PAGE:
This will be the last on Russia for a while. It isn't that I have run out of arctic stations it is just that I want to look at other countries. Hagiograph was the one who questioned me on the rise in Arctic stations. I have shown that there is not this great warming in the Russian data and I have shown one US station, Barrow Alaska. As stated in the previous blog post, I was looking for Russian data that went beyond 1990. I found a few stations. I think I know why so many Russian stations stop in 1990. That was the collapse of the Soviet Union and people were not paid to record temperatures for about 10 years. Most of the few stations I have that go up until 2008 have gaps in them during the 1990s. I will show some of the more recent Russian data now.
Let's first look at the longest Russian weather record I can find, Arhangel'sk.
The Arhangel'sk temperature record shows a step function between 1900 and 1930, when clearly the instrumentation changed. Since 1930, the number of degree-days has been declining at the rate of -.66 degree-days per year. This means Arhangel'sk has been cooling. The temperature here is certainly not behaving as the global warming people claim.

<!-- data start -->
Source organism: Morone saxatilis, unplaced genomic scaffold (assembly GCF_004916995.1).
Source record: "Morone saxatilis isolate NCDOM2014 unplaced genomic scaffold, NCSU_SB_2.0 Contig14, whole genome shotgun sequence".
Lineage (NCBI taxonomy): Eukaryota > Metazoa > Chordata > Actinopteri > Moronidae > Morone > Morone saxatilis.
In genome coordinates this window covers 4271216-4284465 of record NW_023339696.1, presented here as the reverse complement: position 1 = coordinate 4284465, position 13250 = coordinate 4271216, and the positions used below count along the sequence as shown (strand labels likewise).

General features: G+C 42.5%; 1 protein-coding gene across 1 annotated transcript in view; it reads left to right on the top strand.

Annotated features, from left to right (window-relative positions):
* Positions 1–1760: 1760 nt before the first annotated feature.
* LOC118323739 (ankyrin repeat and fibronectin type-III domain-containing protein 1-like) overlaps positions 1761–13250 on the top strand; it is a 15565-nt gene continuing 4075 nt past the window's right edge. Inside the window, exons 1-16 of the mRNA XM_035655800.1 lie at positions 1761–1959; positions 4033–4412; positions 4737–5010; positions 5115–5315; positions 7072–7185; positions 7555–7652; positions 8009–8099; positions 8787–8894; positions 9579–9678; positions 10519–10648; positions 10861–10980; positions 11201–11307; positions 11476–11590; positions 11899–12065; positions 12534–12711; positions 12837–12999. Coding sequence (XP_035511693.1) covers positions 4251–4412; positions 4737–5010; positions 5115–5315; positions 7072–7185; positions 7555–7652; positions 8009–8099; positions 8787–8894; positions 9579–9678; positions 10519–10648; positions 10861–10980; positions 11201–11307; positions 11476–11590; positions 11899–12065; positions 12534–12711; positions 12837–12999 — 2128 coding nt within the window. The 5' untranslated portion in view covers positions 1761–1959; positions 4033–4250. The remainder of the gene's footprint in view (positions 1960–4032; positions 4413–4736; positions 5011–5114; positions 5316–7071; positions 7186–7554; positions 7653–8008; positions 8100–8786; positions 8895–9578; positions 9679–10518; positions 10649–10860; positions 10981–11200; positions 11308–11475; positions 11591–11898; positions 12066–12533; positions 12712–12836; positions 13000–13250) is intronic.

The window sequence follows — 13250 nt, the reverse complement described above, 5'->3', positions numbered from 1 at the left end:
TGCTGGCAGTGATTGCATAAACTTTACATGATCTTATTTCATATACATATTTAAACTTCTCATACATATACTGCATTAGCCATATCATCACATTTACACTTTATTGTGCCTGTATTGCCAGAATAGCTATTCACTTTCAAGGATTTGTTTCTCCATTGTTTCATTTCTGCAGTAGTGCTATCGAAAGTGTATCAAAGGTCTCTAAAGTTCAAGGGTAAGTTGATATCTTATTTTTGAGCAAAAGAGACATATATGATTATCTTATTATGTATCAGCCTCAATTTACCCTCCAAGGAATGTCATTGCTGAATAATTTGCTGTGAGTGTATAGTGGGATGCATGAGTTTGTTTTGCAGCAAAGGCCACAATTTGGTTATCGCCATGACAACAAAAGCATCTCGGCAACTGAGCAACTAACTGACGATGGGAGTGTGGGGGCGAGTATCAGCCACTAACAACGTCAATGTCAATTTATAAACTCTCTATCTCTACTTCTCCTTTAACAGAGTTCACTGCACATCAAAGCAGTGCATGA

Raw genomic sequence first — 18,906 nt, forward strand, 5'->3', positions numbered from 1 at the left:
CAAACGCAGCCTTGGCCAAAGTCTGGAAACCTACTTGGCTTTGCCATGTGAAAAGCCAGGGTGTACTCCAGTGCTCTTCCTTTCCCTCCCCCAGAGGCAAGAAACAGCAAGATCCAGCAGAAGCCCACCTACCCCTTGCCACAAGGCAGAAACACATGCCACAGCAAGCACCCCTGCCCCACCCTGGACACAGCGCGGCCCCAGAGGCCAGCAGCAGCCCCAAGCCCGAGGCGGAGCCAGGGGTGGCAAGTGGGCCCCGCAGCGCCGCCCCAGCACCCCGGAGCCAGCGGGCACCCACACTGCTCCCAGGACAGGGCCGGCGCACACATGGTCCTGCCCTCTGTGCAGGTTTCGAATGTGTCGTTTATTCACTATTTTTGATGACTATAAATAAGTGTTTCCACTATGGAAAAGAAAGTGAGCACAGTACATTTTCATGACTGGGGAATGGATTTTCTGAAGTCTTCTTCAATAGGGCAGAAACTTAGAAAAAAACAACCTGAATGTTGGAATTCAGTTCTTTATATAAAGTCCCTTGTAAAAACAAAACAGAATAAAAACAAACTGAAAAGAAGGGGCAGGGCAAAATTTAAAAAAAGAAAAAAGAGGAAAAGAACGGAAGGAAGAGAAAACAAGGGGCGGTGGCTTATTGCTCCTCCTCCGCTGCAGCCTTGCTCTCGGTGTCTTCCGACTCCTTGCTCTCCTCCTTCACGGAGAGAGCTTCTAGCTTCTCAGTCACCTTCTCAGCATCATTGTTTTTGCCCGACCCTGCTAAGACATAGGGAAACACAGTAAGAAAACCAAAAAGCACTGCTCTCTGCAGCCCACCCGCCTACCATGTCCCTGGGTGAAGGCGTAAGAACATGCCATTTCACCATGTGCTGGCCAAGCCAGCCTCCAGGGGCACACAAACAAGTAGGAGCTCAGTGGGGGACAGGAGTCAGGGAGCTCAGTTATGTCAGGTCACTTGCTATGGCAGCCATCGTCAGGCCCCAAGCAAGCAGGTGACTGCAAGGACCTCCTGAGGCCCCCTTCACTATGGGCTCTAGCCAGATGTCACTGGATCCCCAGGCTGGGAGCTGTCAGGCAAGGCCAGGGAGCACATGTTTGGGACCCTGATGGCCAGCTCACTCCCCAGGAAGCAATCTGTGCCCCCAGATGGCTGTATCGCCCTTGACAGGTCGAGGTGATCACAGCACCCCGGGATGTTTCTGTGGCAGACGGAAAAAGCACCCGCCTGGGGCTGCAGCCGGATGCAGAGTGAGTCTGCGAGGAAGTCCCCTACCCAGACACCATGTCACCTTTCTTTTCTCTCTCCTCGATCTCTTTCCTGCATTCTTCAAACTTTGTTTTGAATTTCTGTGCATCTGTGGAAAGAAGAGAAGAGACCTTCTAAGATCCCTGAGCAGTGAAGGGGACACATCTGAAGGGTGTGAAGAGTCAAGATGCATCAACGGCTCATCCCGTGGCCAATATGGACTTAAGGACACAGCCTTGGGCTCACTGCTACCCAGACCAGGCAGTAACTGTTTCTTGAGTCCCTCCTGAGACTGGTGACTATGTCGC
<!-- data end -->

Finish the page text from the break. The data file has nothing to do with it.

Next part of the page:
Note the drop in 2008. Lots of Russian stations cooled that year, not all, but lots of them.
Let's look at Murmansk. It doesn't show any warming trend since 1910. Note again the drop in temperature in 2008, which is consistent with a drop in the number of sunspots.
Generally, Murmansk is flat.
In far eastern Russia, at Anadyr, a town I have flown over, the temperature record is spotty but shows no warming
While the record is short, the Russian weather station GMO IM.ET at 80 deg North latitude shows no sign of warming either.
From 1957 to the present, the time of the most global warming, the number of degree-days at 80 deg N. latitude doesn't seem to be warming.
Mysslaurova, Russia also shows no warming, up to the end of its recording history
Finally, even Ostrov Kotel' shows cooling even to the present time. Where oh where has that global warming gone?